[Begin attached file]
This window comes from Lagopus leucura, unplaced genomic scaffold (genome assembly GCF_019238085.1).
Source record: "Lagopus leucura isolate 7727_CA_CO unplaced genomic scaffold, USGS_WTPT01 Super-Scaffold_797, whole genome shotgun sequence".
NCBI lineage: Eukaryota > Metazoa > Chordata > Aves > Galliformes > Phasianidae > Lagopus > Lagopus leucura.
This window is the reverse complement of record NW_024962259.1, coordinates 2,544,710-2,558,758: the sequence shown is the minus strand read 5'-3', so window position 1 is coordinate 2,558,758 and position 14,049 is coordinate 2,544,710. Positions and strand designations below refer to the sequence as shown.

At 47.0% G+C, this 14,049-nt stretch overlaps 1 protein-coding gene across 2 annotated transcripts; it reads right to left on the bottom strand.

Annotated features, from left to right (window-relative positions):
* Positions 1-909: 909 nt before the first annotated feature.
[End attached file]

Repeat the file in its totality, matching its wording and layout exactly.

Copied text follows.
This window comes from Lagopus leucura, unplaced genomic scaffold (genome assembly GCF_019238085.1).
Source record: "Lagopus leucura isolate 7727_CA_CO unplaced genomic scaffold, USGS_WTPT01 Super-Scaffold_797, whole genome shotgun sequence".
NCBI lineage: Eukaryota > Metazoa > Chordata > Aves > Galliformes > Phasianidae > Lagopus > Lagopus leucura.
This window is the reverse complement of record NW_024962259.1, coordinates 2,544,710-2,558,758: the sequence shown is the minus strand read 5'-3', so window position 1 is coordinate 2,558,758 and position 14,049 is coordinate 2,544,710. Positions and strand designations below refer to the sequence as shown.

At 47.0% G+C, this 14,049-nt stretch overlaps 1 protein-coding gene across 2 annotated transcripts; it reads right to left on the bottom strand.

Annotated features, from left to right (window-relative positions):
* Positions 1-909: 909 nt before the first annotated feature.